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Failure To File Change Of Address With EEOC Did Not Excuse Time-Barred Filing

Published by on December 5, 2007

In KP v. Vienna Wolftrap Hotel, 1:07-cv-00625 (E.D.Va. 11/30/2007), the U.S. District Court for the Eastern District of Virginia (Cacheris, J.) granted defendant’s motion to dismiss plaintiff’s age discrimination claim based on the statute of limitations.  The EEOC had mailed a right-to-sue notice to the plaintiff in 2005, but the plaintiff had failed to file a […]

In KP v. Vienna Wolftrap Hotel, 1:07-cv-00625 (E.D.Va. 11/30/2007), the U.S. District Court for the Eastern District of Virginia (Cacheris, J.) granted defendant’s motion to dismiss plaintiff’s age discrimination claim based on the statute of limitations. 

The EEOC had mailed a right-to-sue notice to the plaintiff in 2005, but the plaintiff had failed to file a change of address notice with the EEOC so he did not receive it.  The Court applied the rule in the Fourth Circuit that when the plaintiff does not actually receive the right-to-sue notice it will be presumed to have been received three days after mailing.  Finding that the plaintiff’s filing over 500 days later was outside the 300-day statute of limitations, it next considered equitable tolling.  Relying on 4th Circuit precedent, however, the Court found that the plaintiff’s failure to file a change of address notice was not grounds for equitable tolling.  The Court also rejected the argument of plaintiff’s counsel that counsel’s request for information from the EEOC justified equitable tolling.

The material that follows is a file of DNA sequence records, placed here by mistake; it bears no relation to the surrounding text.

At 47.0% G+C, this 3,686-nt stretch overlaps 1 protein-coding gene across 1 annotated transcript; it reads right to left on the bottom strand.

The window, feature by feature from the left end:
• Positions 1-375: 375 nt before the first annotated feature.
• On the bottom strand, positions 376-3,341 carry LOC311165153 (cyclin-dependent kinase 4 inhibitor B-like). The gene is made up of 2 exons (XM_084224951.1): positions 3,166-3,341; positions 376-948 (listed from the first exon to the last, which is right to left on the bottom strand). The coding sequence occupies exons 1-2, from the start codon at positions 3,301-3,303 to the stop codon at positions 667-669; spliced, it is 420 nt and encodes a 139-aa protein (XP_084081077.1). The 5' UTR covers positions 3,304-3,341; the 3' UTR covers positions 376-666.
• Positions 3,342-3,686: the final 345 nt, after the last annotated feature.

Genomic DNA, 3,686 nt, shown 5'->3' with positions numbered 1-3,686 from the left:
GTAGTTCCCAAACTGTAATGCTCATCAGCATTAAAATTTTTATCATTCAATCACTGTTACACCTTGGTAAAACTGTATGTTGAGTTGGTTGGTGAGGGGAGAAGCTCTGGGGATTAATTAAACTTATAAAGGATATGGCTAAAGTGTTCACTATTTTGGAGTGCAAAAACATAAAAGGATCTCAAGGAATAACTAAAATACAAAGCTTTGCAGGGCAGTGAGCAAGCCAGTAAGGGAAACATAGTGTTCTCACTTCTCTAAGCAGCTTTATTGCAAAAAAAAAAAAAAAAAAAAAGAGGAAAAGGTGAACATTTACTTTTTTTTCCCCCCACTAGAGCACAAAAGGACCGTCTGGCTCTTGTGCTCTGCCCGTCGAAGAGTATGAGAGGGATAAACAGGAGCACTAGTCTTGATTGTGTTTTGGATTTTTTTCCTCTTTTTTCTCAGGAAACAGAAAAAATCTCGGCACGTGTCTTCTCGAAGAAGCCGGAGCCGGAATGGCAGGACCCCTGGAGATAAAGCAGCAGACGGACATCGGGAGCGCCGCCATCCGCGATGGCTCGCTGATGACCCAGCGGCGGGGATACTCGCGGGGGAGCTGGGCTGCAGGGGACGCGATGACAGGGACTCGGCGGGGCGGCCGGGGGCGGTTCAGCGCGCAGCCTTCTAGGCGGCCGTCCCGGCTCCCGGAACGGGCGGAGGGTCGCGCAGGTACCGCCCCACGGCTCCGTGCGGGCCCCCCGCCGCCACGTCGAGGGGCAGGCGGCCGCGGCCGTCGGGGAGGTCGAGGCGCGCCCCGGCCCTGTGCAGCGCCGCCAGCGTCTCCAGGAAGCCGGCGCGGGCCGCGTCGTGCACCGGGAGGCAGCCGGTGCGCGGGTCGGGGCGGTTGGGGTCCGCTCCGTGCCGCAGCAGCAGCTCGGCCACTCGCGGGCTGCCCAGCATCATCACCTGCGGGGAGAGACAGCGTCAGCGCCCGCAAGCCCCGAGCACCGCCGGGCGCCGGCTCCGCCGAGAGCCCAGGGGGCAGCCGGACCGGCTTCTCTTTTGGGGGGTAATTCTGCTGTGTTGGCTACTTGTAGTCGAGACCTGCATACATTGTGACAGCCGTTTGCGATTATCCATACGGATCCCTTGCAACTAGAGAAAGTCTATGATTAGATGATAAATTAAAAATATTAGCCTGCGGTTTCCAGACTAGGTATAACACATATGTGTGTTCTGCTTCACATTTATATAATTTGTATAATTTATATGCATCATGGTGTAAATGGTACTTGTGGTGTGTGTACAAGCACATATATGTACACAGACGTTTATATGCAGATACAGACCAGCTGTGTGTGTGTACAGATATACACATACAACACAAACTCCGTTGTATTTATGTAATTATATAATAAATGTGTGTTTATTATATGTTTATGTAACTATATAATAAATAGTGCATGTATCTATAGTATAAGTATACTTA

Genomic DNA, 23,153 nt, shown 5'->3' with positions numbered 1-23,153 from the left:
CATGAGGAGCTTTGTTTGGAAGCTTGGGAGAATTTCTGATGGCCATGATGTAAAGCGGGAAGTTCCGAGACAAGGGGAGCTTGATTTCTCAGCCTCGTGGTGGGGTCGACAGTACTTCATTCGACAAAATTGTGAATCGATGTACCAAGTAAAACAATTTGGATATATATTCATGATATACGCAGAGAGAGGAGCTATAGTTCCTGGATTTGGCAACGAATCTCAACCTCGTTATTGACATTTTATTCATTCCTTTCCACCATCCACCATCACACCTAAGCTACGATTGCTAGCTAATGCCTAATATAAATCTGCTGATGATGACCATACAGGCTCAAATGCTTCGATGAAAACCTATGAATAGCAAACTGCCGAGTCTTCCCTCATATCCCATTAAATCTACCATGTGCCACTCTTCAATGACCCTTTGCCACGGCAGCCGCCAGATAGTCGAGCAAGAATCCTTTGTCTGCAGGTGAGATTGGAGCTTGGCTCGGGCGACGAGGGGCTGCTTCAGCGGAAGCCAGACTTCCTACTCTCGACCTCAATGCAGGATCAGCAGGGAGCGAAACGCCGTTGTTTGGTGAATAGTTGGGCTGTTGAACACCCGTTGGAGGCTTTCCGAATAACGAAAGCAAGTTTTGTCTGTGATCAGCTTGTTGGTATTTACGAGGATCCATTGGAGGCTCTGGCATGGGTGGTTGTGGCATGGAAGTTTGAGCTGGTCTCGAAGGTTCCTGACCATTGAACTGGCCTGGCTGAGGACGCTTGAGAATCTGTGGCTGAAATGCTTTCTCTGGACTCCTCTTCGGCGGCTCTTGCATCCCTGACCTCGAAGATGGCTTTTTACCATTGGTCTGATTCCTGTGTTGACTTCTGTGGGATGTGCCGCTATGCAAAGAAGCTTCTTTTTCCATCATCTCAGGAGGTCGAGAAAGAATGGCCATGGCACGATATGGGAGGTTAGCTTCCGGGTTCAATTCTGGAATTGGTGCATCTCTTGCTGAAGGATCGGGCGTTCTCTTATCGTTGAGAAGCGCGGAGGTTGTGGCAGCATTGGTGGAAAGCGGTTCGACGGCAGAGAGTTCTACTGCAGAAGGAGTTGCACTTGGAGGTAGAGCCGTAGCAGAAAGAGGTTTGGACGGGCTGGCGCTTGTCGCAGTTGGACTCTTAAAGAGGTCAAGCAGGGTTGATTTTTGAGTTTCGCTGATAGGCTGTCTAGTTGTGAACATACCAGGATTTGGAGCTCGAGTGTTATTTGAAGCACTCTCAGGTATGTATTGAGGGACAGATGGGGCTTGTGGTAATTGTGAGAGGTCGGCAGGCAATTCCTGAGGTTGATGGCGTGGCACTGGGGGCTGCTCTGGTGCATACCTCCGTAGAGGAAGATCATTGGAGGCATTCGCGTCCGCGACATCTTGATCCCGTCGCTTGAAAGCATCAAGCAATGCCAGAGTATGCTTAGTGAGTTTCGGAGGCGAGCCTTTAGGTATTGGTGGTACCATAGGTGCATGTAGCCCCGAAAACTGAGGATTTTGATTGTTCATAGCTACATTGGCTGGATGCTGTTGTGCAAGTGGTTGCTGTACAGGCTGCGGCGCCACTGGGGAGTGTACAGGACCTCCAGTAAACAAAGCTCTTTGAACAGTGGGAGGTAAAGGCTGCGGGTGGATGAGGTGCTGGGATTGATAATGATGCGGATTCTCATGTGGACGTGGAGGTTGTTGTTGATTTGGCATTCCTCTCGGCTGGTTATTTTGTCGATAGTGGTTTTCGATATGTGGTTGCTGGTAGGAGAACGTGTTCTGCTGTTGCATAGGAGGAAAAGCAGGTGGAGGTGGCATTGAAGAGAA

Employers should be aware that equitable tolling will excuse an employee’s failure timely to file a discrimination lawsuit when the employer acted in a way to mislead the plaintiff or prevent the plaintiff from filing in a timely basis.  Although such cases are rare, they do exist.

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